Top 5 - yesterday
- "Japanese genetics, Dutch breeding and trials in warm climates'"
- Floranova to showcase new and flagship varieties at FlowerTrials 2023
- US (IA): "Florists feel like they're getting old product from the wholesalers"
- US: Last-minute rush of donation brings flowers to every grave at Arlington
- Dissolved oxygen platform launched
Top 5 - last week
Top 5 - last month
- Hasfarm’s network expands in Indonesia, partnering with Bromelia Flowers and Tropika
- "Breeders need to study the Chinese market carefully before introducing a variety"
- Royal Flowers merges with The Elite Group
- North America: “Unbridled optimism for Mother’s Day tempered by reality”
- “Carnations have made a comeback; being seen as trendy again”
American Grown Flowers to highlight California flower-farming families
Visiting with guests during the American Grown Field to Vase Dinner at Destiny Hill Farm in Washington, Pennsylvania.
Regardless, I always enjoy the discussions and am struck by the varying impressions and opinions people have about the Golden State and, specifically, their understanding of California flower farming. Yes, California is the largest producer of cut flowers and greens in the United States, providing almost 80 percent of domestic production and approximately $300 million in farmgate value.
That’s a lot of flowers.
I enjoy every opportunity to talk about flower farming in the United States and the growing demand for American Grown Flowers.
But these aren’t corporate farms, venture capital companies or multi-national conglomerates growing flowers in California. They are family farms, dedicated to the craft of growing flowers, in some cases, for more than six generations. So, during this time of growing consumer interest in where products, like our food, are coming from, we thought we’d provide some posts that feature California flower-farming families, highlighting their farms, their flowers and their continuing commitment to grow, develop and expand their operations to meet this increasing demand for flowers grown here in the U.S.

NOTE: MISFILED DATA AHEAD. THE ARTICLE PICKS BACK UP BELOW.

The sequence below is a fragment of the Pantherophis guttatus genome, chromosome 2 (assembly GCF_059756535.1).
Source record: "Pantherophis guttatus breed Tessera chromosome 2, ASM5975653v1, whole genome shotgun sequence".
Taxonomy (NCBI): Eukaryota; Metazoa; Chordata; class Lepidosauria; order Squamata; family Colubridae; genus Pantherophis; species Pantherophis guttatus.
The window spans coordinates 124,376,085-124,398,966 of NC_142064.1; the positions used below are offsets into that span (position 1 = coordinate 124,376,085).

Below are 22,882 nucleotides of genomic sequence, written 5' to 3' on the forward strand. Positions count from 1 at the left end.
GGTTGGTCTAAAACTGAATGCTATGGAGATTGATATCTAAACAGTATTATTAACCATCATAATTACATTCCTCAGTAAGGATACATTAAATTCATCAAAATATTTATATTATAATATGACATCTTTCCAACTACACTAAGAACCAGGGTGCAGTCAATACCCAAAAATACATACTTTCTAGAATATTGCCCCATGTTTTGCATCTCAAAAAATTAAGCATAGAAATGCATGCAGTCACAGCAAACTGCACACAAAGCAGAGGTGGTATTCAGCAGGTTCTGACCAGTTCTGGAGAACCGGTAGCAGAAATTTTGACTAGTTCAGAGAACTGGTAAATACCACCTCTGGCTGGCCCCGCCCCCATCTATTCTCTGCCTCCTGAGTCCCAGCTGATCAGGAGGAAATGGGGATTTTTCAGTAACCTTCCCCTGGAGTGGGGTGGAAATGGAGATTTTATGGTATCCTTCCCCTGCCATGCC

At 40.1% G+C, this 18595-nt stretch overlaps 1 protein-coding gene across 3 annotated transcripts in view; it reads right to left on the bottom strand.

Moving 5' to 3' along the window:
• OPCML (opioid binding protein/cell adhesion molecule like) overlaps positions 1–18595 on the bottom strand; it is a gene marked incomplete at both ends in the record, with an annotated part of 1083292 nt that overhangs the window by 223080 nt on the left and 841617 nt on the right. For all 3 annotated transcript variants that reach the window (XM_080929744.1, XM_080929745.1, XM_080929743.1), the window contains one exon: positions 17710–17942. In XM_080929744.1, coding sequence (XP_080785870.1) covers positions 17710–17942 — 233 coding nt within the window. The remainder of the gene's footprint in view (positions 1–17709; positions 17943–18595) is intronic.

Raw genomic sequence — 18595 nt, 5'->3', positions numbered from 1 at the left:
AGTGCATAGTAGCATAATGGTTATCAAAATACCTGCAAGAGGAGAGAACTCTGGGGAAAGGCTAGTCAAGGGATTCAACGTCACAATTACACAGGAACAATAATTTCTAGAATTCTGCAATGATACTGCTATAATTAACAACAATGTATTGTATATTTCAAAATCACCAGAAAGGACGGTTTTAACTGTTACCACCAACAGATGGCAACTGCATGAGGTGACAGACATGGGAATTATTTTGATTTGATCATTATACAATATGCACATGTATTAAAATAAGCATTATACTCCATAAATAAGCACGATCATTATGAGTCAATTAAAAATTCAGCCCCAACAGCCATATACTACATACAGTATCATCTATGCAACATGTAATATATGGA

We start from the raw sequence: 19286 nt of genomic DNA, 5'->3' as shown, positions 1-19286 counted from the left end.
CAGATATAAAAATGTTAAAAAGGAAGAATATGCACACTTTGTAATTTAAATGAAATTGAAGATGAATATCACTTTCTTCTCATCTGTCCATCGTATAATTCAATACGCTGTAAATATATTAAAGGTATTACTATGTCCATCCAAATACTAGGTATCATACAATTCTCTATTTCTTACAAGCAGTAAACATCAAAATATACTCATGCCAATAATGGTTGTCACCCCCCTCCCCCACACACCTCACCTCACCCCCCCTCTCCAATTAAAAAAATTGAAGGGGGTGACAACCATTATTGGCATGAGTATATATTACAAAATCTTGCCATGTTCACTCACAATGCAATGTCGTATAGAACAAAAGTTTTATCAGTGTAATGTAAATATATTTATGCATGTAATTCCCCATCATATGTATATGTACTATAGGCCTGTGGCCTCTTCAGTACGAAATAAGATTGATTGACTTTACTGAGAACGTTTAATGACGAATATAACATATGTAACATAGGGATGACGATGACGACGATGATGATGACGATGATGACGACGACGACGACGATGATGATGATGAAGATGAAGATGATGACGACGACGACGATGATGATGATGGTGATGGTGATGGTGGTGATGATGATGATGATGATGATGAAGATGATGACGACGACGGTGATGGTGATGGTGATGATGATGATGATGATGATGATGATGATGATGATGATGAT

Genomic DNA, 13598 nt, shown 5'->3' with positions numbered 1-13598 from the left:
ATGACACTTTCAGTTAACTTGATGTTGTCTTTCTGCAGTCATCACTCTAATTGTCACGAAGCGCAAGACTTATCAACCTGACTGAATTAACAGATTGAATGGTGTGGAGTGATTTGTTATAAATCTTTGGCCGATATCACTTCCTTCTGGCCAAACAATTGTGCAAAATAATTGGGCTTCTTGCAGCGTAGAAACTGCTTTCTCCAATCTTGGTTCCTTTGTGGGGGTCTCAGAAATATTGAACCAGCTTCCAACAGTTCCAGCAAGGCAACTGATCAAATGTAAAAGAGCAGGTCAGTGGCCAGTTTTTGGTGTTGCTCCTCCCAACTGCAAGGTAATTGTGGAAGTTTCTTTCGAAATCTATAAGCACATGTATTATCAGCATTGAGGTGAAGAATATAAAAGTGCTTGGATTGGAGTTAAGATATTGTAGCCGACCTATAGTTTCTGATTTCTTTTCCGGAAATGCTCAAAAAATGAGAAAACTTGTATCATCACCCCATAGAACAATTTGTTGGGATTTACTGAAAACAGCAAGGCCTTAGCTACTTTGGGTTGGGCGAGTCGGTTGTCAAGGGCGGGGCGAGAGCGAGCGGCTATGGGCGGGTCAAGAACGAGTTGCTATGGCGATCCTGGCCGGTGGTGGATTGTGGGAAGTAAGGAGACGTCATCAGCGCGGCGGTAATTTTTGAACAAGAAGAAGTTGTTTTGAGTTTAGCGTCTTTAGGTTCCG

Each year, a dedicated group of California flower farmers descend on the state’s capitol to advocate for their futures.
We’re calling this series, “California Growing,” and for the next several weeks, the CCFC will be publishing a collection of stories on some of our farms that have great examples of investments they’re making in growing their farms and increasing production – and that have a bullish outlook on their future ahead.
I hope the series helps answer questions, inspires and provides perspective on what is really going on in California.
The series kicks off in Santa Paula, California, at Joseph & Sons’ flower farm.
Source: American Grown Flowers
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Other news in this sector:
- 2023-05-30 Europe: "Demand and potential is there"
- 2023-05-29 Collier’s Greenhouse executive named finalist in National horticulture competition
- 2023-05-29 US (IA): "Florists feel like they're getting old product from the wholesalers"
- 2023-05-26 Ecuador: Rosaprima shares their 2022-2023 Sustainability Report
- 2023-05-26 Tunisian journalist switches to growing edible flowers
- 2023-05-25 Bransford Webbs continually improves water efficiency
- 2023-05-24 UK: St Briavels grower Jo Thompson proves cut above with flowers role in Coronation
- 2023-05-24 Team from Low Fulney’s Opperman Plants head to Chelsea Flower Show
- 2023-05-22 French nursery specialises in plants that taste of cheese or oysters
- 2023-05-22 Isle of Man: Growing beautiful and sustainable cut flowers
- 2023-05-19 Linda Price from Wyveale Nurseries wins competition to name new phormium
- 2023-05-19 US (LA): Curiosity blooms into a flower farm with best bud
- 2023-05-19 Make-upz assortment newest addition to Deroose USA portfolio
- 2023-05-18 NL: Stolk Brothers grow anthuriums peat free
- 2023-05-18 NL: Organic Rose Nursery the Bierkreek decorates The Peace Palace
- 2023-05-18 Rosaprima launches four new rose varieties
- 2023-05-17 US (CA): Urban grower helps supply florists and markets
- 2023-05-17 "A step towards a greener future"
- 2023-05-17 “By growing our own mother plants, we can keep our entire chain virus-free”
- 2023-05-15 US (NC): Newcastle flower farmers bring the buds